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Anti-Chinese Hate Speech Online Has Skyrocketed Since the Coronavirus Crisis Began

A new report says anti-Chinese hate speech on Twitter has skyrocketed by 900 percent in response to the coronavirus pandemic. The report comes from Israeli artificial intelligence startup L1ght, which used its technology to search the internet for increases in hate speech, cyberbullying, and general online toxicity. “According to our data, racist abuse is being…

Anti-Chinese Hate Speech Online Has Skyrocketed Since the Coronavirus Crisis Began

A new report says anti-Chinese hate speech on Twitter has skyrocketed by 900 percent in response to the coronavirus pandemic.

The report comes from Israeli artificial intelligence startup L1ght, which used its technology to search the internet for increases in hate speech, cyberbullying, and general online toxicity.

“According to our data, racist abuse is being targeted most explicitly against Asians, including Asian Americans,” the report says. “Toxic tweets are using explicit language to accuse Asians of carrying the coronavirus and blaming people of Asian origin as a collective for spreading the virus.”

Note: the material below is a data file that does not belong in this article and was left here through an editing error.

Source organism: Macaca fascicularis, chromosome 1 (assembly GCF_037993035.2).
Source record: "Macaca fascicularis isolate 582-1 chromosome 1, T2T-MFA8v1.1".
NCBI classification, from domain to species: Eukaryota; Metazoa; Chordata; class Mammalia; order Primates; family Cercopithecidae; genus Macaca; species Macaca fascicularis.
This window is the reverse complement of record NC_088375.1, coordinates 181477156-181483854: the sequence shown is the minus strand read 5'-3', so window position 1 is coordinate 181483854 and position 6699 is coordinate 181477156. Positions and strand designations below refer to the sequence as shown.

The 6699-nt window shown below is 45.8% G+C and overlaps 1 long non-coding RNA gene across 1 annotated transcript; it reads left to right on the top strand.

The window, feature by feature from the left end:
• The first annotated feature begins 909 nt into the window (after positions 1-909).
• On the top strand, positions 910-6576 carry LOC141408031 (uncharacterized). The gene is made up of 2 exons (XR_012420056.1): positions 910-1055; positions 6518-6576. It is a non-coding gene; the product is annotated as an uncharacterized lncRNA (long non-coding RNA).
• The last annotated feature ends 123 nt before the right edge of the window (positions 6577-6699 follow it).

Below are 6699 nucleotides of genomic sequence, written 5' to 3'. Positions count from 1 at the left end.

Twitter did not immediately respond to questions about the report.

L1ght’a AI-powered system is designed to be used by websites, social networks, and other platforms to protect children from hate speech, cyberbullying, and other toxic content online. Its technology is already being used by governments and law enforcement agencies, including a number of police forces in the U.S.

The 900% increase is a staggering figure, and mirrors a huge spike in offline attacks on Asians during the coronavirus crisis, a spike that has been at least partly fueled by President Donald Trump’s insistence on calling the outbreak the “Chinese virus.”

Twitter isn’t the only online platform seeing a spike in hate speech and anti-Chinese behavior. L1ght analyzed millions of websites, social networks, teen chatting forums, and gaming sites from December until this week, examining text alongside images, videos, and voice recordings to identify increases in hate speech, cyberbullying, and general online toxicity.

The researchers found that because younger people had more time to spend online, there has been a 70% increase in hate speech between kids and teens using online chats, while there was a 40% uptick in abusive language on popular gaming platforms such as Discord.

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“It is deeply concerning that instigators of hate are exploiting this time of crisis to reach out to new audiences with their offensive content – including children,” Zohar Levkovitz, CEO and co-founder of L1ght, told VICE News. “Big tech companies and hosting providers have a responsibility to filter out online toxicity, and they must act now.”

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